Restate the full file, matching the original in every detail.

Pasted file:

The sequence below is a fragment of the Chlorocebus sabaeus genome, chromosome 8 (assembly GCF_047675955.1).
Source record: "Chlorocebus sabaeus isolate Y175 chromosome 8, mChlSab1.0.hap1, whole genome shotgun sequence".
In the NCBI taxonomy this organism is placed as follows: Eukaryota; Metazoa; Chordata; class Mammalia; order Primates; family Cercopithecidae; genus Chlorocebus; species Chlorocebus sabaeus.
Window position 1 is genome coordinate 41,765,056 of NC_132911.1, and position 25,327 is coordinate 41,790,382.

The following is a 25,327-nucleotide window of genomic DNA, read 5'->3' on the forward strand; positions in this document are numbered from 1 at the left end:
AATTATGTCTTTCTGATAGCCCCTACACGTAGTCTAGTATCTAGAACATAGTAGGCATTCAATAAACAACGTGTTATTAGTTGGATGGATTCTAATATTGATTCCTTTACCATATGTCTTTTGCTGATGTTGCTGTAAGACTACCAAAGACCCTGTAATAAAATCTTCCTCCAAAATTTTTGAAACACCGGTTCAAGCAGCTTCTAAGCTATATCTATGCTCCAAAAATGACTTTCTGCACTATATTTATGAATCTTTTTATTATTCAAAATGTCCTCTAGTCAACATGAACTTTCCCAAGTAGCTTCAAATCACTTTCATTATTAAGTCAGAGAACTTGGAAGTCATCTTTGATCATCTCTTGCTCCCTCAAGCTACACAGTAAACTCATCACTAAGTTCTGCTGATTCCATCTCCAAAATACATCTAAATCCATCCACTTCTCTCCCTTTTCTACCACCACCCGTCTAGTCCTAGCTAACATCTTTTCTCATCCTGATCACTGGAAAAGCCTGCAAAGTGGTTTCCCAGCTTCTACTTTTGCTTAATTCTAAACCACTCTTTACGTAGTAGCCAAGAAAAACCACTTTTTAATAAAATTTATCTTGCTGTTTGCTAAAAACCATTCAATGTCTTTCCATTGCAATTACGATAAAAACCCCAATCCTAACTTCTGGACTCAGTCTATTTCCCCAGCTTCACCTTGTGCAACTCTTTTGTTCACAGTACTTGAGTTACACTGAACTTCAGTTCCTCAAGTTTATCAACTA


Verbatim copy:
The sequence below is a fragment of the Chlorocebus sabaeus genome, chromosome 8 (assembly GCF_047675955.1).
Source record: "Chlorocebus sabaeus isolate Y175 chromosome 8, mChlSab1.0.hap1, whole genome shotgun sequence".
In the NCBI taxonomy this organism is placed as follows: Eukaryota; Metazoa; Chordata; class Mammalia; order Primates; family Cercopithecidae; genus Chlorocebus; species Chlorocebus sabaeus.
Window position 1 is genome coordinate 41,765,056 of NC_132911.1, and position 25,327 is coordinate 41,790,382.

The following is a 25,327-nucleotide window of genomic DNA, read 5'->3' on the forward strand; positions in this document are numbered from 1 at the left end:
AATTATGTCTTTCTGATAGCCCCTACACGTAGTCTAGTATCTAGAACATAGTAGGCATTCAATAAACAACGTGTTATTAGTTGGATGGATTCTAATATTGATTCCTTTACCATATGTCTTTTGCTGATGTTGCTGTAAGACTACCAAAGACCCTGTAATAAAATCTTCCTCCAAAATTTTTGAAACACCGGTTCAAGCAGCTTCTAAGCTATATCTATGCTCCAAAAATGACTTTCTGCACTATATTTATGAATCTTTTTATTATTCAAAATGTCCTCTAGTCAACATGAACTTTCCCAAGTAGCTTCAAATCACTTTCATTATTAAGTCAGAGAACTTGGAAGTCATCTTTGATCATCTCTTGCTCCCTCAAGCTACACAGTAAACTCATCACTAAGTTCTGCTGATTCCATCTCCAAAATACATCTAAATCCATCCACTTCTCTCCCTTTTCTACCACCACCCGTCTAGTCCTAGCTAACATCTTTTCTCATCCTGATCACTGGAAAAGCCTGCAAAGTGGTTTCCCAGCTTCTACTTTTGCTTAATTCTAAACCACTCTTTACGTAGTAGCCAAGAAAAACCACTTTTTAATAAAATTTATCTTGCTGTTTGCTAAAAACCATTCAATGTCTTTCCATTGCAATTACGATAAAAACCCCAATCCTAACTTCTGGACTCAGTCTATTTCCCCAGCTTCACCTTGTGCAACTCTTTTGTTCACAGTACTTGAGTTACACTGAACTTCAGTTCCTCAAGTTTATCAACTA